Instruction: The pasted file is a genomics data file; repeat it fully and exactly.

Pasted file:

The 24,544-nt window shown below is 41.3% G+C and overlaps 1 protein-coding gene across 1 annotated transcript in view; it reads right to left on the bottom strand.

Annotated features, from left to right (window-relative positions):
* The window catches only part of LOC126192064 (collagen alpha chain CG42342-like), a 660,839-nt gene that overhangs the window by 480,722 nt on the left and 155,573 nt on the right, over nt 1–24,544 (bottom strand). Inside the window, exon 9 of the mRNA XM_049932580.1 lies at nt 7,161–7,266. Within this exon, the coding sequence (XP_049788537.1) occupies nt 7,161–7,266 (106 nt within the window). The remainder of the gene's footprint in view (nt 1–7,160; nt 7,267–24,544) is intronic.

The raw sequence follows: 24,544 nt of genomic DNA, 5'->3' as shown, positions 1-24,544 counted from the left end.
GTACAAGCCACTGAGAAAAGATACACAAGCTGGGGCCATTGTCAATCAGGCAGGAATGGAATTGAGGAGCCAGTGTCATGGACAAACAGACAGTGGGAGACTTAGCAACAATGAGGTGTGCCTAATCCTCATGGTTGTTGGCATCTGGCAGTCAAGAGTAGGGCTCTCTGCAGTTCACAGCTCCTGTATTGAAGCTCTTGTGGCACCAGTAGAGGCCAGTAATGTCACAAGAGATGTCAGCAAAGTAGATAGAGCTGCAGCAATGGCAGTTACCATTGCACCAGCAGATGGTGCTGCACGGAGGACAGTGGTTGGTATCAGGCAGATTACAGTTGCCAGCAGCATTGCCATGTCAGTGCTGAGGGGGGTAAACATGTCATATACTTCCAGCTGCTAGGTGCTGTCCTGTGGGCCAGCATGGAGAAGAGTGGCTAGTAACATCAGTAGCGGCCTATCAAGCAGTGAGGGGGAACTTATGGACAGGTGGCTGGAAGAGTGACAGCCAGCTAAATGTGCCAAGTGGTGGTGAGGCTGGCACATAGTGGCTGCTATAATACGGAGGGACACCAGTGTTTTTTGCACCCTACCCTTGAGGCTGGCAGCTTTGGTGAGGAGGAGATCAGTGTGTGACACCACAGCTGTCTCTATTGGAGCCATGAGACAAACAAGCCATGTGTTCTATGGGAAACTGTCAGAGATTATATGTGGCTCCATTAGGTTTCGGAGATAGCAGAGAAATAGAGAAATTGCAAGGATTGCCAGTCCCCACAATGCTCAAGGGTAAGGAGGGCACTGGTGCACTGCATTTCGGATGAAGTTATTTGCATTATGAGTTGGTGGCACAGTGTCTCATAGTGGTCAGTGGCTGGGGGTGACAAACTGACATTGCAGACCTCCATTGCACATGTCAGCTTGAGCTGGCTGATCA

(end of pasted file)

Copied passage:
The 24,544-nt window shown below is 41.3% G+C and overlaps 1 protein-coding gene across 1 annotated transcript in view; it reads right to left on the bottom strand.

Annotated features, from left to right (window-relative positions):
* The window catches only part of LOC126192064 (collagen alpha chain CG42342-like), a 660,839-nt gene that overhangs the window by 480,722 nt on the left and 155,573 nt on the right, over nt 1–24,544 (bottom strand). Inside the window, exon 9 of the mRNA XM_049932580.1 lies at nt 7,161–7,266. Within this exon, the coding sequence (XP_049788537.1) occupies nt 7,161–7,266 (106 nt within the window). The remainder of the gene's footprint in view (nt 1–7,160; nt 7,267–24,544) is intronic.

The raw sequence follows: 24,544 nt of genomic DNA, 5'->3' as shown, positions 1-24,544 counted from the left end.
GTACAAGCCACTGAGAAAAGATACACAAGCTGGGGCCATTGTCAATCAGGCAGGAATGGAATTGAGGAGCCAGTGTCATGGACAAACAGACAGTGGGAGACTTAGCAACAATGAGGTGTGCCTAATCCTCATGGTTGTTGGCATCTGGCAGTCAAGAGTAGGGCTCTCTGCAGTTCACAGCTCCTGTATTGAAGCTCTTGTGGCACCAGTAGAGGCCAGTAATGTCACAAGAGATGTCAGCAAAGTAGATAGAGCTGCAGCAATGGCAGTTACCATTGCACCAGCAGATGGTGCTGCACGGAGGACAGTGGTTGGTATCAGGCAGATTACAGTTGCCAGCAGCATTGCCATGTCAGTGCTGAGGGGGGTAAACATGTCATATACTTCCAGCTGCTAGGTGCTGTCCTGTGGGCCAGCATGGAGAAGAGTGGCTAGTAACATCAGTAGCGGCCTATCAAGCAGTGAGGGGGAACTTATGGACAGGTGGCTGGAAGAGTGACAGCCAGCTAAATGTGCCAAGTGGTGGTGAGGCTGGCACATAGTGGCTGCTATAATACGGAGGGACACCAGTGTTTTTTGCACCCTACCCTTGAGGCTGGCAGCTTTGGTGAGGAGGAGATCAGTGTGTGACACCACAGCTGTCTCTATTGGAGCCATGAGACAAACAAGCCATGTGTTCTATGGGAAACTGTCAGAGATTATATGTGGCTCCATTAGGTTTCGGAGATAGCAGAGAAATAGAGAAATTGCAAGGATTGCCAGTCCCCACAATGCTCAAGGGTAAGGAGGGCACTGGTGCACTGCATTTCGGATGAAGTTATTTGCATTATGAGTTGGTGGCACAGTGTCTCATAGTGGTCAGTGGCTGGGGGTGACAAACTGACATTGCAGACCTCCATTGCACATGTCAGCTTGAGCTGGCTGATCA